The lure of New Zealand
Mountains that would do justice to the Alps ... fiords that would pop eyes in Norway ... brilliant blue skies, soft mists, long white clouds, and a distinct aspect of the Pacific Islands. New Zealand surely ranks as one of the most scenic places on Earth, and its English-speaking people are among the world's friendliest. It's no coincidence that the producers of The Lord of the Rings chose New Zealand as their setting to represent the exotic beauty of Middle-earth.
It is also one of my favorite world wine regions. Although certainly best-known for its ripe and fruity Sauvignon Blanc, New Zealand also produces serious Chardonnay, delicious crisp and limey Rieslings, good Pinot Gris ... and although long seen by most wine lovers as a white-wine producer, it's starting to gain note for impressive reds: Pinot Noir for certain, but also - as I learned on an all-too-quick visit to the Auckland area's pretty Waiheke Island last month - full yet balanced and often "Rhone-style" Syrah.
With seasons reversed in its Southern Hemisphere location, New Zealand's grapevines bud in October and November and come to harvest in our springtime, so its wines, like those of Australia, South Africa and South America, are always the first of the new year's vintage. The 2003s are reaching markets around the world now, and I'll report on my first sighting of the new vintage below.
First, though, I'd like to take a moment to remind you that I'll be leading a nine-day tour of New Zealand's wine country in just a few short months. Between Feb. 3 and 12 we'll hit the highlights of the classic Kiwi wine trail, visiting the three top wine regions that produce 70 percent of New Zealand's wine: Hawkes Bay, Martinborough and Marlborough.
With arrangements made by the respected California wine-travel firm Food & Wine Trails, we'll enjoy winery tours and tastings, along with visits to cultural attractions, cooking classes and demonstrations, plus luxury accommodations every night and upscale dinners at the regions' top restaurants.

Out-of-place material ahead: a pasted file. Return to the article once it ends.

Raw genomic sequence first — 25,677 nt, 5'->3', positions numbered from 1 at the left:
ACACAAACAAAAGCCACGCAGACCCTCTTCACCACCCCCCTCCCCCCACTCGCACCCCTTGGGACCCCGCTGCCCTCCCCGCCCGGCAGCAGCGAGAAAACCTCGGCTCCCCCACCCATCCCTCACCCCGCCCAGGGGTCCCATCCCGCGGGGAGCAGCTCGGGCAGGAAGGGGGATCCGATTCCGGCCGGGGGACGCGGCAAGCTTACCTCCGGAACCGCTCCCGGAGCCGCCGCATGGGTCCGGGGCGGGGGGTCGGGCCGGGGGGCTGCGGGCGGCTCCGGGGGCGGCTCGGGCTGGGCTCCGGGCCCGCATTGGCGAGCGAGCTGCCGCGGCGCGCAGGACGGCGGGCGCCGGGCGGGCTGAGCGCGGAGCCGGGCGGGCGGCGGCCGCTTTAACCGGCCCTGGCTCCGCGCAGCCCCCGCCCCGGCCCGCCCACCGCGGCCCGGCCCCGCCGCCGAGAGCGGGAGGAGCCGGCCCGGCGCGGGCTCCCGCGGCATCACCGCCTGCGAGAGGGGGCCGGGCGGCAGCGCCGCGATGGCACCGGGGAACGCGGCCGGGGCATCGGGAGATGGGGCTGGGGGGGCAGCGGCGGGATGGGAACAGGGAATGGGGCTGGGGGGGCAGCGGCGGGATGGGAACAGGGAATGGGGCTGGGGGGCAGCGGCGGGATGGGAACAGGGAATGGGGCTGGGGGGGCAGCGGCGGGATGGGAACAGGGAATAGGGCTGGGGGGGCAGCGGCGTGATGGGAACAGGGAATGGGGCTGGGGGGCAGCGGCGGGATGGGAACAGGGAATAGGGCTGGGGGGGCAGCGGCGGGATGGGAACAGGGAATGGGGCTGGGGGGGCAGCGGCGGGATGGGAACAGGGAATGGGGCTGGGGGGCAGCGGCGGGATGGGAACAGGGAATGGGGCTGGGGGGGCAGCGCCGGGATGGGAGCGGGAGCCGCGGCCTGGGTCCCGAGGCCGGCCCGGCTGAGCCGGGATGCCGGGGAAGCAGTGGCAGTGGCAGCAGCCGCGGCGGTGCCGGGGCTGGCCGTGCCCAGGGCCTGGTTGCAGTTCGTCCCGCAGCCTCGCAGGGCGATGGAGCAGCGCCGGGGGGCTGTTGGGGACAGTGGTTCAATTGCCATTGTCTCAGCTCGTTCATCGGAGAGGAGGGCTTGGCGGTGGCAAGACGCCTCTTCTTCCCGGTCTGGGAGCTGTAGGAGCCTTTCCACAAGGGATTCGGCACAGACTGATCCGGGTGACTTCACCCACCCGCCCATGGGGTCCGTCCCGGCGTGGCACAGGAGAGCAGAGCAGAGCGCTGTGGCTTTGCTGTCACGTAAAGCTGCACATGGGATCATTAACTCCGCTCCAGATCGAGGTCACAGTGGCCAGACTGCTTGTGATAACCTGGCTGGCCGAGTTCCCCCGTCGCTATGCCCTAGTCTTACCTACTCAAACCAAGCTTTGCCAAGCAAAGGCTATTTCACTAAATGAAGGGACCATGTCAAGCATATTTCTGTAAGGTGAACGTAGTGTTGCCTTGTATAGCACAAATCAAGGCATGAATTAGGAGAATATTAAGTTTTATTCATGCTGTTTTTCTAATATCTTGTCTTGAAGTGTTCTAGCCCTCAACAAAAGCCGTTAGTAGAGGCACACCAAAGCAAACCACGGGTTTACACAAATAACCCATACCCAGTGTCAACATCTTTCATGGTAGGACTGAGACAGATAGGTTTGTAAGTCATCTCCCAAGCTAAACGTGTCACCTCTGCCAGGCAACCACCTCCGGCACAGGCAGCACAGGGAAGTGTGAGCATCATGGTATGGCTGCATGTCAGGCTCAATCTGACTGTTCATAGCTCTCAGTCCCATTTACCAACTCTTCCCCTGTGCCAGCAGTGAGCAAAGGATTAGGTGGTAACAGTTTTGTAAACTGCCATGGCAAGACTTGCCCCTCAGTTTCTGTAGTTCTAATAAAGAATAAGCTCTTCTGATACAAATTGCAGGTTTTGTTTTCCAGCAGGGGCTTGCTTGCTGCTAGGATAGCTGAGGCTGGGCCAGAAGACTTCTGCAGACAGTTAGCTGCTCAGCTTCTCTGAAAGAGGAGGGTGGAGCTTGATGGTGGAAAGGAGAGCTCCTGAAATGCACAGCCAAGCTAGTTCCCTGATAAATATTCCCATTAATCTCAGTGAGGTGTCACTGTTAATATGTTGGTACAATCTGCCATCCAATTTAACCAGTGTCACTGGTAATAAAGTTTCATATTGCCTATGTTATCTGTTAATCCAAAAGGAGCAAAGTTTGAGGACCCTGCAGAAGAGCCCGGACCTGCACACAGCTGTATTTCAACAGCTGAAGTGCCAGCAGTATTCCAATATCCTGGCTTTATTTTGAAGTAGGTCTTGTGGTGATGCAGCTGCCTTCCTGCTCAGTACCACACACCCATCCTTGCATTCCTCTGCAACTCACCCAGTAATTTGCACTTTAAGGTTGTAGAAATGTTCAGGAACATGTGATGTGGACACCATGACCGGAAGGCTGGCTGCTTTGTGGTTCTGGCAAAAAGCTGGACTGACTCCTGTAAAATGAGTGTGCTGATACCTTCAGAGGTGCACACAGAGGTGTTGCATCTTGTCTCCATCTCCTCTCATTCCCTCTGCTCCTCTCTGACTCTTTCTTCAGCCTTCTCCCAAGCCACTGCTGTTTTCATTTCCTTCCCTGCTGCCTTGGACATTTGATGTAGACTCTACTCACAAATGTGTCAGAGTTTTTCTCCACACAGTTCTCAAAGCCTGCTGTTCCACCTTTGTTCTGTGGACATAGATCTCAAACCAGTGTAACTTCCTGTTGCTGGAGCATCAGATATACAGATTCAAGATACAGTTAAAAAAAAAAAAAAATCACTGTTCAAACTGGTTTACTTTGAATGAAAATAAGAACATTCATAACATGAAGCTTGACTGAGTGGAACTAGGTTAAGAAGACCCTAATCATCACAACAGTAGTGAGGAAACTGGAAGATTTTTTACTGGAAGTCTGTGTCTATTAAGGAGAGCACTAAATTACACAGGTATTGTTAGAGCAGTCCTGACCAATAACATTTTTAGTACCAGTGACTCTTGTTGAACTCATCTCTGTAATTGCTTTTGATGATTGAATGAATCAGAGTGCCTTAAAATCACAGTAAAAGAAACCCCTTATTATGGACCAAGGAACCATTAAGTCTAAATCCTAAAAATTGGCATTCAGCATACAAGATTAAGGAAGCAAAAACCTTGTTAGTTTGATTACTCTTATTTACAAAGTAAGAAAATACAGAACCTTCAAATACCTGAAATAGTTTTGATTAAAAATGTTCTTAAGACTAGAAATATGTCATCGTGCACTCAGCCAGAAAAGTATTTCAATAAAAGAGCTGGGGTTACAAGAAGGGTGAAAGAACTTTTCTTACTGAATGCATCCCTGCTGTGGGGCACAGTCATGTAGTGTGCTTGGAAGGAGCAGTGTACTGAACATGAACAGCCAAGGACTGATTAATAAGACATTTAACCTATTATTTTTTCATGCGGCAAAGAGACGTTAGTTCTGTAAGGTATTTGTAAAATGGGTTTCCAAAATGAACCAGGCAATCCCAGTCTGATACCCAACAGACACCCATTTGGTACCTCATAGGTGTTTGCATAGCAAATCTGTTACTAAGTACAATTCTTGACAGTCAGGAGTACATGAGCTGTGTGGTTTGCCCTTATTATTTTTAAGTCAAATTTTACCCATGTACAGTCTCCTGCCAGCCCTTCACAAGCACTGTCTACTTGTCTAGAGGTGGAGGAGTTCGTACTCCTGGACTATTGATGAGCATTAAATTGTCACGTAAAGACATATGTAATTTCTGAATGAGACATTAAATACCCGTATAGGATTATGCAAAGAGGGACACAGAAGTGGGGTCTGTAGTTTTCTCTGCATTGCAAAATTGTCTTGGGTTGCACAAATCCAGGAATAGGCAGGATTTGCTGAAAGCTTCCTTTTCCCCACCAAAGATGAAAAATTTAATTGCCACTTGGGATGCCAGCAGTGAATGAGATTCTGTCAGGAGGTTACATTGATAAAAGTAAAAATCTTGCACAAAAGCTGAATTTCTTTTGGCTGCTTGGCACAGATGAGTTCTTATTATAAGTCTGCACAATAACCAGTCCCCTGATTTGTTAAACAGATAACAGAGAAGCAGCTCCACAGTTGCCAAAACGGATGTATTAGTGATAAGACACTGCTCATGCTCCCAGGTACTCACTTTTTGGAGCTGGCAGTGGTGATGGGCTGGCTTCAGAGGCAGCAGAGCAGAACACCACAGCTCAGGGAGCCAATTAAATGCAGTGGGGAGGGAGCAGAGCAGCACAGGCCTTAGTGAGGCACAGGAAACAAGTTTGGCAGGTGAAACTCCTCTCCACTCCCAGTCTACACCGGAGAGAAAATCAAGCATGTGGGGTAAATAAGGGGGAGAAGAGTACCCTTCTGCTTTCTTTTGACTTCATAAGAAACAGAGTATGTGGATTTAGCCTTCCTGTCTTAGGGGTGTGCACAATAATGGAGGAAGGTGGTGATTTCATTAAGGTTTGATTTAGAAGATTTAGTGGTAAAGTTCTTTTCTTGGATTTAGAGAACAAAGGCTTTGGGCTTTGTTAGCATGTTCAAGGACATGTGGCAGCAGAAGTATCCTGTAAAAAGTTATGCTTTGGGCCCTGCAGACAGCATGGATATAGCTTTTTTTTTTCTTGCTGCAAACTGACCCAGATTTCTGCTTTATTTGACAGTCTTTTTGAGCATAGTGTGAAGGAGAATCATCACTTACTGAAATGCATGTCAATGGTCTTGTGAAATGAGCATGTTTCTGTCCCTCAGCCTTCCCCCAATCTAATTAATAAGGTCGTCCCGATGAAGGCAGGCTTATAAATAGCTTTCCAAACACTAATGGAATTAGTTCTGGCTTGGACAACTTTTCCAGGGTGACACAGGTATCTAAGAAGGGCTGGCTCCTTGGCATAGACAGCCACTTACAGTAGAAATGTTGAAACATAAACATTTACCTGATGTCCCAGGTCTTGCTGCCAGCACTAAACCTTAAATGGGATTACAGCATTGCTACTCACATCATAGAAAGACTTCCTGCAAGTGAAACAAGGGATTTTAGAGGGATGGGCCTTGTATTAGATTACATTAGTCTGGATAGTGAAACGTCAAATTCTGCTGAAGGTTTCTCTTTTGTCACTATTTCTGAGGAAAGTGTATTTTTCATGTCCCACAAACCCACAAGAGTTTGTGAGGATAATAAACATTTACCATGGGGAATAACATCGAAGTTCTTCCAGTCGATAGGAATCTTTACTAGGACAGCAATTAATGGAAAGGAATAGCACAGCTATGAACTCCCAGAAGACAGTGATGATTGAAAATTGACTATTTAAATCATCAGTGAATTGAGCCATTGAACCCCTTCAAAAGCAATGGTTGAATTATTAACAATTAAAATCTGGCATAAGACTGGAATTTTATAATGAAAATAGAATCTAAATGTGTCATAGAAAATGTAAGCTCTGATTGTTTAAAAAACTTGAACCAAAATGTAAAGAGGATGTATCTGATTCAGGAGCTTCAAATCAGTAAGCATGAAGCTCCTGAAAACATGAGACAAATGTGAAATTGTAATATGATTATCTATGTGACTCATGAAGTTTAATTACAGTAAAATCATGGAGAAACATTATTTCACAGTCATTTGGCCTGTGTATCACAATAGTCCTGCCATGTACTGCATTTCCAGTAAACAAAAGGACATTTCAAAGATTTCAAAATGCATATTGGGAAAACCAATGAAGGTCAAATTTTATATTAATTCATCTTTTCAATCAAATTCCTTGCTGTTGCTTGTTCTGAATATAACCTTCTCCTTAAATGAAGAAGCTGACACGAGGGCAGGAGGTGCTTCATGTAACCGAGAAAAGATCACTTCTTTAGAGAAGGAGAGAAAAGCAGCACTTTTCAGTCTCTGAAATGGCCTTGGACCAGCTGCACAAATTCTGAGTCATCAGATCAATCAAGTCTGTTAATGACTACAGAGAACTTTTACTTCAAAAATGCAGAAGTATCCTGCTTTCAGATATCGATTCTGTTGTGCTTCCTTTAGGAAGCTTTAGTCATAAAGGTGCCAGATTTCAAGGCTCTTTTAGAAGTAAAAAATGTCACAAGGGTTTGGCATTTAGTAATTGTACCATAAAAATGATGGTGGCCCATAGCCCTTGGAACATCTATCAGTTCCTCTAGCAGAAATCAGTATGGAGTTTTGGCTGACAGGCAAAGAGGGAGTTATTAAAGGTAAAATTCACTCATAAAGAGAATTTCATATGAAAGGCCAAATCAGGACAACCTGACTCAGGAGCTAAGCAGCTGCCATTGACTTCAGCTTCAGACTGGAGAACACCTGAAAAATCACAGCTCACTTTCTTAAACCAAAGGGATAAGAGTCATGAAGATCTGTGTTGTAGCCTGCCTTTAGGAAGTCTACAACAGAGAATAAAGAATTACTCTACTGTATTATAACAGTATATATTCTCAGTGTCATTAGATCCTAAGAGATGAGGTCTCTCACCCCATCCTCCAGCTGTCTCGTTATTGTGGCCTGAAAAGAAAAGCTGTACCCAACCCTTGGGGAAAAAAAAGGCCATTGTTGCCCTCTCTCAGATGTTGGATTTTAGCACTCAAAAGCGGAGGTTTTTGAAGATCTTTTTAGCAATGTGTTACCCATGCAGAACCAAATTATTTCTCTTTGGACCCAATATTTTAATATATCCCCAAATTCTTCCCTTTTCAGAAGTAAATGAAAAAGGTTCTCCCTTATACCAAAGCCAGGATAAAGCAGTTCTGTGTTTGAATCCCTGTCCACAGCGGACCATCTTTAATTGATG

If you have ever dreamed of a close-up and personal visit to New Zealand but put it off because you felt it's too far or that you wouldn't have the contacts needed to get VIP treatment at the best wineries and places to dine, here's your chance to join me and a group of fellow wine enthusiasts on this memorable tour at the peak of the Kiwi summer. As the holiday season nears, I hope you'll consider treating yourself to this exceptional wine lover's experience.
For complete itinerary details, and to make your reservations, visit the New Zealand tours page on the Food & Wine Trails Website,
AND ANOTHER TOUR:
If you would prefer to talk to me directly with comments or questions about either of these tours (or anything else wine- related), please feel free to contact me by E-mail at firstname.lastname@example.org.
Now, following up on Monday's report on Jackson Estate 2002 Marlborough Sauvignon Blanc, here is my tasting note on the first 2003 I've found, the Marlborough Sauvignon Blanc from Kim Crawford:
Kim Crawford 2003 Marlborough Sauvignon Blanc ($15.29)
This wine is clear and almost watery pale, a light straw color with a slight golden hue. Its aroma is loaded with that familiar Marlborough green-chile-pepper character along with ripe red grapefruit. Flavors are consistent with the nose, juicy capsicum and tart mixed-citrus fruit. A bright and snappy wine, appealing on its own and a natural companion with seafood. As is increasingly commonplace with New Zealand whites (and even a few reds) it's packaged not with traditional cork but a long-sleeved, heavy metal screw cap. U.S. importer: R. H. Phillips Inc., Esparto, Calif. (Oct. 28, 2003)
FOOD MATCH: Perfect with a seafood dish crafted to match, fresh yellowfin tuna steak seared, then pan-roasted with the center left sushi-cool, marinated and quickly sauced with light teriyaki flavors of soy, lime, garlic and ginger.
VALUE: Fairly priced against the competition.
WHEN TO DRINK: Meant for early drinking while its fruit is fresh, but it should keep under the screw cap for at least a year or two.
WEB LINK: You'll find Kim Crawford's Website here:
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All the wine-tasting reports posted here are consumer-oriented. In order to maintain objectivity and avoid conflicts of interest, I purchase all the wines I rate at my own expense in retail stores and accept no samples, gifts or other gratuities from the wine industry.